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Published on: Sep. 20, 2010

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Jeff Cox

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Crossing a Fence

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Jeff Cox, age 14, made history on Oct. 5, 2008, when he bagged a whitetail doe in the west St. Louis County suburb of Wildwood. It was the third day of Missouri’s urban deer hunt, the earliest portion of Missouri’s firearms deer season, and 2008 was the first year in modern times when it was legal to hunt deer with air-powered rifles. As far as anyone knows, Cox was the first Missourian to take a deer with an air rifle.

You might be scratching your head wondering how he managed to kill a deer with a BB gun. That is exactly the sort of skepticism that Cox’s father, Ken, faced when he asked the Conservation Department’s Regulations Committee to make air-powered rifles a legal method for hunting white-tailed deer.

Like many adults, Ken’s interest in air guns began early. As a teenager, he hunted rabbits and squirrels with small-caliber air guns. His interest in air guns continued into adulthood, and he occasionally wondered when someone was going to develop an air rifle powerful enough for deer hunting. Then one day an online search turned up a large-caliber air-gun maker right here in Missouri.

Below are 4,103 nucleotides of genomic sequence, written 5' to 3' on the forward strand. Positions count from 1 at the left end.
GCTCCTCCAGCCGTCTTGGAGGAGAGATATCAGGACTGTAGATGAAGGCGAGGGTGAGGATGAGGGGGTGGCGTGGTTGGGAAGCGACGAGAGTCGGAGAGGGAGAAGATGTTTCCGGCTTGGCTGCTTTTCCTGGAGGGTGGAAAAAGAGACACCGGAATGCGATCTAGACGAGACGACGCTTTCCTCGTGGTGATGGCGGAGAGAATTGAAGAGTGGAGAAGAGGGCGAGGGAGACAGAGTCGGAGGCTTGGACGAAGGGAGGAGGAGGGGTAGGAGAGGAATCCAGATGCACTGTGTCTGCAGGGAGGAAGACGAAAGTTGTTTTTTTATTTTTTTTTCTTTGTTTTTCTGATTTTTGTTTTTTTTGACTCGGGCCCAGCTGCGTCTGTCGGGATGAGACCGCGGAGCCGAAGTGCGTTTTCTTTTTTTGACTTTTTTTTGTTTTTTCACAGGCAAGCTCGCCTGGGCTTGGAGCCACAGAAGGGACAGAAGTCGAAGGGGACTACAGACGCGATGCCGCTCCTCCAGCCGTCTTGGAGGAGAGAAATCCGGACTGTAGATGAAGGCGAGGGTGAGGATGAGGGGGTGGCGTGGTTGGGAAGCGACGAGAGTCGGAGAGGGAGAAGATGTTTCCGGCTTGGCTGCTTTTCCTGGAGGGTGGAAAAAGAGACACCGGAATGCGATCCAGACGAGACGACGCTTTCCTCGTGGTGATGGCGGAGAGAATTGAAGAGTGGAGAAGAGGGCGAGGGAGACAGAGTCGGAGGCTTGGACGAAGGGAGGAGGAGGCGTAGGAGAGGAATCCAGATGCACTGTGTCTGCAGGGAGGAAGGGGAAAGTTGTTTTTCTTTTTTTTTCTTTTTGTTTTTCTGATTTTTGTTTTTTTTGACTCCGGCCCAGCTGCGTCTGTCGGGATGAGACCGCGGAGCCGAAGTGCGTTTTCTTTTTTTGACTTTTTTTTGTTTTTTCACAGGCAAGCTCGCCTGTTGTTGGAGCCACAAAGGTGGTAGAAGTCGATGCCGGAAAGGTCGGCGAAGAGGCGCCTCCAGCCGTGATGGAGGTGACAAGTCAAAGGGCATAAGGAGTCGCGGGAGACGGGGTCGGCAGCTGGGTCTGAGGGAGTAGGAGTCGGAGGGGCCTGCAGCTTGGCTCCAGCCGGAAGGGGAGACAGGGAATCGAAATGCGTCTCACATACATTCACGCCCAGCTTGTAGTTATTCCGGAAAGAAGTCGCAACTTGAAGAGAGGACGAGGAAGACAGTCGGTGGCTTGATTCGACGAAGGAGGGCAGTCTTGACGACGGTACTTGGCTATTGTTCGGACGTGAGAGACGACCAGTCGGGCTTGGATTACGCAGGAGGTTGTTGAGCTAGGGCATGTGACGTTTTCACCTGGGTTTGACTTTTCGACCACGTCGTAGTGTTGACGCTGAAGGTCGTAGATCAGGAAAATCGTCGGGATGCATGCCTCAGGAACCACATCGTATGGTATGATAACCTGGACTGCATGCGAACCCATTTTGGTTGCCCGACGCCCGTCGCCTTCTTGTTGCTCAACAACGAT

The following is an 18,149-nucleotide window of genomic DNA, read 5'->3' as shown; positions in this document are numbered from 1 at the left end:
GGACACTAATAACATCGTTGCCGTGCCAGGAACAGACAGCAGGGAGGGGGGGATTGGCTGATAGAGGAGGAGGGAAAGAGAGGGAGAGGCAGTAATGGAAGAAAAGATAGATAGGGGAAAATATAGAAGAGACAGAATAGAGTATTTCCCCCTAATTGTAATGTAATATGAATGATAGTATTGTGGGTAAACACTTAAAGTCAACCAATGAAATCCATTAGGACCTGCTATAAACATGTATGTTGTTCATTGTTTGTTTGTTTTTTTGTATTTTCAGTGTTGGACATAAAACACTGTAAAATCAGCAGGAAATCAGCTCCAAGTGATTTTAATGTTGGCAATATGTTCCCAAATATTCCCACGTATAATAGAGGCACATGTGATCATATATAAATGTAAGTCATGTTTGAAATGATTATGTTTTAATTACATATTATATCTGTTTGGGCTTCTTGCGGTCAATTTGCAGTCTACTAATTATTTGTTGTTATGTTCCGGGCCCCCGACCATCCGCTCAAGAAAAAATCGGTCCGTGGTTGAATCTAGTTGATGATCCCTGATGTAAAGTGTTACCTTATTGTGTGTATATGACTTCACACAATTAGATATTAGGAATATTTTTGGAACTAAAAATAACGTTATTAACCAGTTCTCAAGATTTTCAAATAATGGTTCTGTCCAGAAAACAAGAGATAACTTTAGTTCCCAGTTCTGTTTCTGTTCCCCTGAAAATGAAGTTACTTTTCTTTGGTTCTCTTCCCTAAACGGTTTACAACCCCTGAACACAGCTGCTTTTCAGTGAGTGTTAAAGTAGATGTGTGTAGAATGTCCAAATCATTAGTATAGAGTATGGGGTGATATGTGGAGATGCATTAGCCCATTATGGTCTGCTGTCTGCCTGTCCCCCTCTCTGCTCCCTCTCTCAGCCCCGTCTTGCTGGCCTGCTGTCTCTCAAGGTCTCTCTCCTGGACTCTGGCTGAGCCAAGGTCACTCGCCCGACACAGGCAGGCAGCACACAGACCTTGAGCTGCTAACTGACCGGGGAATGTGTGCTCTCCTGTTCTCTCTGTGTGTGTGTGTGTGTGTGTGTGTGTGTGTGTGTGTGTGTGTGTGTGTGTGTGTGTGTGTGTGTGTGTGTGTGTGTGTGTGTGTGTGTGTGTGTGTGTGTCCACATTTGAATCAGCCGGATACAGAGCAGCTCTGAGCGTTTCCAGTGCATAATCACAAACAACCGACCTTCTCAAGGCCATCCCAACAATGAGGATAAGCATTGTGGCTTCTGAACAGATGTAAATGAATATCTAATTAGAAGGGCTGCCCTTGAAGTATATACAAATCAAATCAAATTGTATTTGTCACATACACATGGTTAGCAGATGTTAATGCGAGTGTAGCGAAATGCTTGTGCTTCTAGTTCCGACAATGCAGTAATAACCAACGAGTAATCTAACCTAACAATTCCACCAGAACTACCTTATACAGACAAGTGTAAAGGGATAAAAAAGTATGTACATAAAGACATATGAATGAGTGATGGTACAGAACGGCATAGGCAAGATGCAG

It took several years, but he finally got his own .458-cal. rifle made by Dennis Quackenbush, of Urbana. Ken and Jeff have taken six deer with it so far, but before they could take aim at a deer, they had to score a bull’s-eye with a task force created by the Conservation Department’s Regulations Committee to investigate the matter. Ken was confident that the idea would sell itself if Regulations Committee members could see a large-caliber air rifle in action and shoot it themselves, so he took them to the shooting range.

Once they saw what an air gun could do, they were convinced. Starting in 2008, Missouri hunters could use air guns .40 cal. or larger for deer hunting, as long as they can be charged only from an external, high-compression power source, including external hand pumps, air tanks or air compressors. These requirements ensure adequate power for producing clean, quick kills.

To see what air guns were all about, I spent an afternoon with Ken and his air gun at the St. Louis County Police Range. What impressed me most were the rifle’s light recoil and minimal noise. I am used to the kick of my .30-06 Springfield, but I can’t say I am fond of

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